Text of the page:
1. #1
    I just come of uk dedicated after killing an hour i had spare, and have just had a good session (for me!)I would put myself as more advanced than a noob, but nowhere near an ace, i know enough to be dangerous, although not nowhere near as much as i would like

    my point is, somedays when i fly like today, everything (well almost) goes well, i had someone on my six today, got him to follow me into a climbing turn knowing my plane would stall later, then as he stalled kicked out the rudder got on his six, shot him down, and dived to the deck to avoid his two mates. i was hitting the tanks i was bombing, my deflection shots were hitting etc....

    yesterday, admittedly i was feeling tired, but i couldn't of hit a zepplin....

    i wonder during the war how many competent pilots lost there lives because they were just having an off day, but didnt have the luxery of knowing they could just turn there computer off and fight tomorrow.

    then again, maybee this only happens to me

    just a thought.

    fruitbat
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  2. #2
    I'm reading a book called Tail End Charlies about the bomber war in '44-'45. It talks a lot about pilots and aircrew pushing themselves beyond their endurance, and how crew after crew wouldn't return, and those that were left (i.e. veterens) were continually pushed forward, and their tours extended, etc.

    I have read some other books about fighter pilots, and the same themes run through them. Pilots simply suffering from illness or fatigue, but pushing themselves onward to fly the next sortie, only to get shot down.

    I think a great number of pilots and aircrew lost their lives because they weren't quite on the ball that day. You can't peak every single day.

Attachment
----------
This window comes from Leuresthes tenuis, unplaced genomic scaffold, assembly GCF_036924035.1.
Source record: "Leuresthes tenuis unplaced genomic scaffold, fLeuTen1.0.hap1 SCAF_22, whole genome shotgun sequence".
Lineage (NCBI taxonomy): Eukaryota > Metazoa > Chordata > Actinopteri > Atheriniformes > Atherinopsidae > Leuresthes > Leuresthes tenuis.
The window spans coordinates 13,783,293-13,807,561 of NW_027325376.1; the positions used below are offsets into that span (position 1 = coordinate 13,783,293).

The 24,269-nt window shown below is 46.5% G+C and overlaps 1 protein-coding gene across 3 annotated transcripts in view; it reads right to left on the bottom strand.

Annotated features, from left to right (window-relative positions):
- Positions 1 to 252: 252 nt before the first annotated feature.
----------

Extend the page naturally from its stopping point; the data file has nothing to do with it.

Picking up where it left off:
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  3. #3
    which makes me wonder about erich hartmann and others, did these guys never get ill, tired etc...

    or more likely, even when they were having a bad day they were still better....
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  4. #4
    ÃÅ“ber



    that word scares me
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  5. #5
    <BLOCKQUOTE class="ip-ubbcode-quote"><font size="-1">quote:</font><HR>Originally posted by thefruitbat:
    which makes me wonder about erich hartmann and others, did these guys never get ill, tired etc...

    or more likely, even when they were having a bad day they were still better.... <HR></BLOCKQUOTE>

    They must have gotten ill or tired too.
    Perhaps their SA was way better than others that did not survive.
    As in, "I will not engage this fight, I'm not in a favourable position".
    'Favourable position' is not an absolute thing, it cannot be defined simply.

    A plane's condition is important when deciding to engage or not to.
    A pilot's condition just as well.... even up to: don't fly when yer tired!

    (I remember a passage in the book 'Winged Victory' by mr. Yeates (not the famous one) referring to a cloudy morning in WW1, so no flying. They go to a pub. They drink. 'Round noon, they stumble out... to find the weather has cleared. They take to the skies, being, as the author states, "completely blotto".. he was amazed by how the complete flight returned to base intact. So luck must've played a part as well!
    B.T.W. the book 'Winged Victory' is a great read, it was supposed to be a must-read for BOB pilots in WWII)
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  6. #6
    I was reading about "Pat" Pattle and his final days. He was so sick that he should have been grounded. A BF 110 crept up from below and behind him to shoot him down. One of the first things that goes when you are ill is situational awareness. Just think about how well you drive your car when you go to the doctor with a fever.
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